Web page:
June 20, 2024

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Five key themes for improved mental health care for refugees and migrants

On World Mental Health Day, the World Health Organization (WHO) is releasing a new report entitled Mental health of refugees and migrants: risk and protective factors and access to careoutlining the latest global evidence on main factors influencing the mental health of refugees and migrants and their access to care. This is fifth report of the Global evidence review on health and migration (GEHM).

Around 1 in 8 people globally live with a mental health condition. Refugees and migrants are particularly vulnerable, as they can be exposed to various stress factors and challenges, which affect their mental health and well-being both during their journeys and on arrival. The prevalence of common mental disorders such as depression, anxiety and post-traumatic stress disorder (PTSD) tends to be higher among migrants and refugees than among host populations. Girls and women on the move have a higher risk of depression and anxiety.

“Good mental health and well-being is a right for all, including for refugees and migrants,” said Dr Santino Severoni, Director of the WHO’s Department of Health and Migration. “This report will support and strengthen health systems’ responses to the mental health needs of refugees and migrants so that they can receive quality mental health care and support in ways they find accessible, acceptable, and affordable.”

The report summarizes different risk factors and barriers refugee and migrant groups experience and outlines five key themes to be addressed in order to improve their access to mental health care: 

  • Community support: Evidence shows that being part of a community with a shared background and attending school are associated with lower rates of mental disorders. 
  • Basic needs and security. For example, an insecure legal status can contribute to poor mental health.
  • Stigma: experiences of racism and discrimination are consistently associated with adverse mental health outcomes. 
  • Adversity and trauma. For example, extended detention is associated with increased rates of depression and PTSD.
  • Access to services. Refugees and migrants often do not prioritize their mental health because they are not aware of the services available free of charge or do not accept health care due to language barriers and concerns around confidentiality.

“Refugees and migrants face many unique stressors and challenges. This report sets out the urgent need for robust policies and legislation, rooted within stronger health systems, to meet the mental health care needs of refugees and migrants,” said Dévora Kestel, WHO Director for Mental Health and Substance Use. 

Urgent action needed by policymakers

Based on the findings of the review, this GEHM puts forward a series of actions for consideration by Governments, policymakers, and programme managers in Ministries of Health and other ministries, cutting across all the five thematic areas outlined:

  • Promote refugees’ and migrants’ participation in society and reduce discrimination by adopting refugee- and migrant-sensitive mental health policies.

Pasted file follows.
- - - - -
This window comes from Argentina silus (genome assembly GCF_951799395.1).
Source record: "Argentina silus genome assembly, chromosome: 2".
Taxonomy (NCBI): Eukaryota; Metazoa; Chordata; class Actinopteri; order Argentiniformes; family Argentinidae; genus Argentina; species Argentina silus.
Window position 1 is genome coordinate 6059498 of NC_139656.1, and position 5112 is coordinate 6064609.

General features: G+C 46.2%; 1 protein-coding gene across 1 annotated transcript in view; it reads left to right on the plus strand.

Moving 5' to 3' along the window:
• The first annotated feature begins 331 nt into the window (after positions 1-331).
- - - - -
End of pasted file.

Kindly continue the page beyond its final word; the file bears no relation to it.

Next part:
• Address the non-medical factors that impact mental health in migration policies and prioritize basic needs, such as food, housing, safety, and education or employment. This means, for example, using settings other than detention facilities to assess the health status of refugees and migrants.
  • Train health workers to assess and treat mental health conditions among refugees and migrants and strengthen the capacity of other relevant professionals (e.g., migration officers, social workers, or teachers) to recognize and support those with mental health conditions.
  • Offer choices about the delivery of mental health services, for example, the location, service provider, referral pathway, and treatment approach to make access to care possible and acceptable. 
  • Safeguard the human rights of all refugees and migrants regardless of their legal status with national and international policies and criminal justice measures that protect these populations from discrimination and violence. 
  • Strengthen community capacity for and access to mental health care by providing information about services, engaging with migrant groups, and offering community-based referral pathways. For example, orientation to critical services and entitlements on arrival in the destination country will be key.

Developed by the WHO’s Department of Health and Migration in collaboration with the Department of Mental Health and Substance Use, this GEHM also identifies critical gaps to be addressed in future research.

 

Note to editors

The report is the fifth of the Global Evidence Review on Health and Migration (GEHM) series launched by the WHO’s Department of Health and Migration in June 2021. The GEHM series is a collection of global and national synthesis reviews answering the policy questions identified as priorities by summarizing the best available evidence worldwide. The series’ reports provide policy-makers with evidence-based policy considerations to help them address the health aspects of global migration. 

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